43. Rivela B, Hospido A, Moreira T, Feijoo G (2006a) Life cycle inventory of particleboard: a case study in the wood sector. Int J LCA 11(2):106–113CrossRefGoogle Scholar
  44. Rivela B, Moreira M, Muñoz I, Rieradevall J, Feijoo (2006b) Life cycle assessment of wood wastes: a case study of ephemeral architecture. Sci Total Env 357(1–3):1–11Google Scholar
  45. Simons PHW (1998) Reverse Logistics at Trespa International B.V (in Dutch). In: van Goor A, Flapper R, Clement SDP, Kluwer C, Deventer BV (eds) Handbook reverse logistics, The NetherlandsGoogle Scholar
  46. Spengler T, Püchert H, Penkuhn T, and Rentz O (1997) Environmental integrated production and recycling management. In: Produktion und Umwelt, pp 239–257Google Scholar
  47. Statistical Office of the Republic of Slovenia (2004) Buildings with dwellings by material of the bearing structure of the building, type of roofing, type of construction and type of settlement—Census, 2002. Ljubljana, Slovenia. http://pxweb.stat.si/pxweb/Dialog/varval.asp?ma=05W1806E&ti=&path=../Database/Census2002/04_Slovenia/04_05W18_Buildings_dwellings/&lang=1. Accessed 29 March 2015
  48. Statistical Office of the Republic of Slovenia (2014a) Waste generation and treatment from production and service activities by list of waste (LoW). http://pxweb.stat.si/pxweb/Dialog/varval.asp?ma=2706308E&ti=&path=../Database/Environment/27_environment/02_waste/02_27063_production_waste/&lang=1. Accessed 29 March 2015
  49. Statistical Office of the Republic of Slovenia (2014b) Municipal waste generated and treatment. Ljubljana, Slovenia. http://pxweb.stat.si/pxweb/Dialog/varval.asp?ma=2706101E&ti=&path=../Database/Environment/27_environment/02_waste/01_27061_waste_removal/&lang=1. Accessed 29 March 2015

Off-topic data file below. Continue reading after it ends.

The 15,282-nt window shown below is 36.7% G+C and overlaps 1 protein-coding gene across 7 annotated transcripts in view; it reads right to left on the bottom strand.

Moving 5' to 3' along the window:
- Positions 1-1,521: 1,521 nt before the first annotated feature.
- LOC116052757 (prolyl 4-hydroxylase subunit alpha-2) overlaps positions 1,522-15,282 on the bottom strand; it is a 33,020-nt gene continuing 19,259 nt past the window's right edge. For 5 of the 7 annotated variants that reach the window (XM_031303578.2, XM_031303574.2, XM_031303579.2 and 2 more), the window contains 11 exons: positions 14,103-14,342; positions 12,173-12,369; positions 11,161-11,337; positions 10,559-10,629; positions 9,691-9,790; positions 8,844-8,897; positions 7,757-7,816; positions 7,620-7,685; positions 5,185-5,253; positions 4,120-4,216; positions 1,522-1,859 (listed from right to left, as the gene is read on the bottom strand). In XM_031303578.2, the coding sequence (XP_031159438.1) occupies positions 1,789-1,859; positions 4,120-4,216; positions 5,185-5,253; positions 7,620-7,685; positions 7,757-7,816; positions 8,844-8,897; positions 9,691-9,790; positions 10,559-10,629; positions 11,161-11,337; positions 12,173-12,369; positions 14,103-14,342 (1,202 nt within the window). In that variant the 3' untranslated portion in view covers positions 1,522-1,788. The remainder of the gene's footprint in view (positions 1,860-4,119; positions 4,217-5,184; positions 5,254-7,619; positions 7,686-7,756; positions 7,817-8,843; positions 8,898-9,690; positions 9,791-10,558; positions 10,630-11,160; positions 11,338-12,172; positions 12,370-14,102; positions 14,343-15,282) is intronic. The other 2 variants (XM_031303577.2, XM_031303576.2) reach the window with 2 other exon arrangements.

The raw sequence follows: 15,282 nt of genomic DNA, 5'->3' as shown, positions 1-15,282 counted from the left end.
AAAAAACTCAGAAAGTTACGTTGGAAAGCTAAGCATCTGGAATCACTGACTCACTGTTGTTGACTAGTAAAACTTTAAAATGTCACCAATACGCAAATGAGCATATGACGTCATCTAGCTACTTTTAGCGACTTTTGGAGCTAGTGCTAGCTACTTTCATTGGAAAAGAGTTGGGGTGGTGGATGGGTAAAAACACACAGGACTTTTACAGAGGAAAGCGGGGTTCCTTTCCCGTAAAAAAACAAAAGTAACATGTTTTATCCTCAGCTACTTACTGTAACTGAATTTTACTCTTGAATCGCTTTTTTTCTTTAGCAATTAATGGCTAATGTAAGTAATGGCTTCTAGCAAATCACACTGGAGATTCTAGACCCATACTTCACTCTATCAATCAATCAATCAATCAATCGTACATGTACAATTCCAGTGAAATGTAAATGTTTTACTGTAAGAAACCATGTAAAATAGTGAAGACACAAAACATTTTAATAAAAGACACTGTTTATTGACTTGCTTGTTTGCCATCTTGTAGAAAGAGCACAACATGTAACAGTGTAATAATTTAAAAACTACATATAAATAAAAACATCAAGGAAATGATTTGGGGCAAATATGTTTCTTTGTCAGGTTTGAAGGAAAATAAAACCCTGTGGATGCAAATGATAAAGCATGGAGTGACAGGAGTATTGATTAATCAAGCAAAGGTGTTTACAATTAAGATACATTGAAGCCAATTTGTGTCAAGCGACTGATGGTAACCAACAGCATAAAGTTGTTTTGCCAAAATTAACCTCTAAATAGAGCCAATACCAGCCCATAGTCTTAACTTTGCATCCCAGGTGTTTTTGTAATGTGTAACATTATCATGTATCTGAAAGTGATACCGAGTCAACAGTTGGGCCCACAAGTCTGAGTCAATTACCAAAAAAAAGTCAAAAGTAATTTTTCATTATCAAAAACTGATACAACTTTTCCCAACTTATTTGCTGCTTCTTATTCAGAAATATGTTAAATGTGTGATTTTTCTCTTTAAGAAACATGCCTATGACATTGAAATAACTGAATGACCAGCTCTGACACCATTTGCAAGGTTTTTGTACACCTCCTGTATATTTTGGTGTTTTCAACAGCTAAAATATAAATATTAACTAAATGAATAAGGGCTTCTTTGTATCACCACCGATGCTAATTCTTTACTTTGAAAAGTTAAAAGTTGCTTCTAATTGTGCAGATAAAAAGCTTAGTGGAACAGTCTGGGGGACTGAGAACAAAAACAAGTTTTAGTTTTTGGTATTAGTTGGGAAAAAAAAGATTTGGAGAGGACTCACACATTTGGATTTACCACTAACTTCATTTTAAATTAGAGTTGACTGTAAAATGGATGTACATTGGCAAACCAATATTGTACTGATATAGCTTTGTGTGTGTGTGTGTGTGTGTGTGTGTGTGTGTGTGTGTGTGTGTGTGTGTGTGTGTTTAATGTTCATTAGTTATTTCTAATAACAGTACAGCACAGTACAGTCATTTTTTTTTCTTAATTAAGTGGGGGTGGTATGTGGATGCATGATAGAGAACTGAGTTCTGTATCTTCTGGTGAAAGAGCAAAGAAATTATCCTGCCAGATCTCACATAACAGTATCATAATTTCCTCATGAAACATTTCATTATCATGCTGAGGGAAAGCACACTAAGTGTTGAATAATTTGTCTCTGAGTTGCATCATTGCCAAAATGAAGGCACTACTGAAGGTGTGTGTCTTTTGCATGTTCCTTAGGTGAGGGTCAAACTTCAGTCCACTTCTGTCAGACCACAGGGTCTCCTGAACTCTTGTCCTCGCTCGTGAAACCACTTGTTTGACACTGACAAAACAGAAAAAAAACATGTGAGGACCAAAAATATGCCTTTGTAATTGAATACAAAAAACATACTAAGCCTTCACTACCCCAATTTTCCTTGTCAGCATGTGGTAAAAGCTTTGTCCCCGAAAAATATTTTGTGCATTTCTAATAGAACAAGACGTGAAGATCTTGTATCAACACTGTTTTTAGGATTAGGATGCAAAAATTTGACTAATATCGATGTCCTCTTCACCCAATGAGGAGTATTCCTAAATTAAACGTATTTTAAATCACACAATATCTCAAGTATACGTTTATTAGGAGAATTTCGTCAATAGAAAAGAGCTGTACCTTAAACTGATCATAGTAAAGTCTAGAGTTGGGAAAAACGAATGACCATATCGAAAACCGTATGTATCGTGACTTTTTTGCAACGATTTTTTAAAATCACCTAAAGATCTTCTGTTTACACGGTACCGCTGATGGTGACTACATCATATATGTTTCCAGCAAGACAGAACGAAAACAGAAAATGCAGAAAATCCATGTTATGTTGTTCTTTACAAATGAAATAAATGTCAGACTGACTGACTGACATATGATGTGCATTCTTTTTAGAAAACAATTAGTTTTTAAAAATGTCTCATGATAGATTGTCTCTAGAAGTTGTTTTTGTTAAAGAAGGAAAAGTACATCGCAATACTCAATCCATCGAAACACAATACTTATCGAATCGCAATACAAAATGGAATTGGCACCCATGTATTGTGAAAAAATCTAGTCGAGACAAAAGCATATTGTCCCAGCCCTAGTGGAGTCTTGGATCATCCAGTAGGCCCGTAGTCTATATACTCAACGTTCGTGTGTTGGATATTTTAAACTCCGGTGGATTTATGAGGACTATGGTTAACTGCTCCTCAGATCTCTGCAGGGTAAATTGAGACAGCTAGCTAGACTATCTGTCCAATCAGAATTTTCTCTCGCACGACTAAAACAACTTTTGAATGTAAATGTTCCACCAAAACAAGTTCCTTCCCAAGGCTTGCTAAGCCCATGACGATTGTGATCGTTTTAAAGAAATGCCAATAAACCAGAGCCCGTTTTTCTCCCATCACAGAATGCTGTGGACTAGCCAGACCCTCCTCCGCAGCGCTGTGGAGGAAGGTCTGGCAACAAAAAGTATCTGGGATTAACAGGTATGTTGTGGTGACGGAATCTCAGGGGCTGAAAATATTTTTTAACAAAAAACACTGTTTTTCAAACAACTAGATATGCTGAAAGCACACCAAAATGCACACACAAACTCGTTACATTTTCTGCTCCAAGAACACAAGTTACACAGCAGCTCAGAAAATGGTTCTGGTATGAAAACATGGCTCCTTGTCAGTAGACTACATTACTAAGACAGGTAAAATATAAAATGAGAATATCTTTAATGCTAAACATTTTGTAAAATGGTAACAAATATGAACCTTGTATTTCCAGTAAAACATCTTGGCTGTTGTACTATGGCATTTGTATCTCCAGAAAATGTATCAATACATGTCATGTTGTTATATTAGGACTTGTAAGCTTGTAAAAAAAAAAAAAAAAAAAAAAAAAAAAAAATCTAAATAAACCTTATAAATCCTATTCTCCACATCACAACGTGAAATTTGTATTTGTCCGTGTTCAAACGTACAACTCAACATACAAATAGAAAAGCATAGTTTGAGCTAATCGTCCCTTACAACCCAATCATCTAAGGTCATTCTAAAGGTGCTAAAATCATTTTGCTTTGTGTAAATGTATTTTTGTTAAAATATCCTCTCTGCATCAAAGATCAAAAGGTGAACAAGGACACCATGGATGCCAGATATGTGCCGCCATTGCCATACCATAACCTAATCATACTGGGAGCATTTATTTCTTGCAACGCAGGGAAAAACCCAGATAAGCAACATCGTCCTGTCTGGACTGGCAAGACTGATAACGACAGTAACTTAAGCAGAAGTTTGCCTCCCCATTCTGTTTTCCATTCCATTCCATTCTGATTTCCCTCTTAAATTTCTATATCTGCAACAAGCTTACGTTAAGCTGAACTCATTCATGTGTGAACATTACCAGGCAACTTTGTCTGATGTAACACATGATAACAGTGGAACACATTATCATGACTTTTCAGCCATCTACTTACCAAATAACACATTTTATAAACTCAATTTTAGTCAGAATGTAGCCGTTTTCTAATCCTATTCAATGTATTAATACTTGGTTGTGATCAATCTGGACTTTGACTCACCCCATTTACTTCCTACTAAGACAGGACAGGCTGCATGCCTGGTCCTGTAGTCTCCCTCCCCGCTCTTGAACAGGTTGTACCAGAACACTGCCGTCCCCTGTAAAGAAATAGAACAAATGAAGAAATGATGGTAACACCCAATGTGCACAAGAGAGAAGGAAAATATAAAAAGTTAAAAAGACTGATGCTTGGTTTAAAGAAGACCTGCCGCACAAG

50. Statistical Office of the Republic of Slovenia (2014c). Renewable energy and waste use. Ljubljana, Slovenia. http://pxweb.stat.si/pxweb/Dialog/varval.asp?ma=1822303E&ti=&path=../Database/Environment/18_energy/05_18223_renewables_wastes/&lang=1. Accessed 29 March 2015
  51. Stock JR (1998) Development and implementation of reverse logistics programs. Council of Logistics Management, Oak Brook, ILGoogle Scholar
  52. Tavzes Č, Kutnar A (2012) Koncept “kaskade” ali “spirale” uporabe lesa. In: Kitek Kuzman M. Lesene konstrukcije v stanovanjski in javni gradnji: Slovenija. Ljubljana, Biotehniška fakulteta, Oddelek za lesarstvo, Fakulteta za arhitekturo, p 38Google Scholar
  53. Vandermerwe S, Oliff MD (1990) Customers drive corporations green. Long Range Plan 23(6):10–16CrossRefGoogle Scholar
  54. Wang M (2005) Energy and greenhouse gas emissions impacts of fuel ethanol. Center for transportation research energy system division, Argonne National Laboratory. NGCA Renewable fuels forum, the national Press club, 23 Aug 2005Google Scholar
  55. Werner F, Taverna R, Hofer P, Richter K (2006) Greenhouse gas dynamics of an increased use of wood in buildings in Switzerland. Clim Change 74:319–347CrossRefGoogle Scholar
  56. Young J (1996) Reverse logistics: what goes around comes around. APICS-The performance advantage, p 75Google Scholar

Copyright information

© Springer Science+Business Media Singapore 2015

Authors and Affiliations

  1. 1.University of Primorska Andrej Marušič InstituteKoperSlovenia
  2. 2.Faculty of Mathematics, Natural Sciences and Information TechnologiesUniversity of PrimorskaKoperSlovenia
  3. 3.Faculty of Computer and Information ScienceUniversity of LjubljanaLjubljanaSlovenia

Personalised recommendations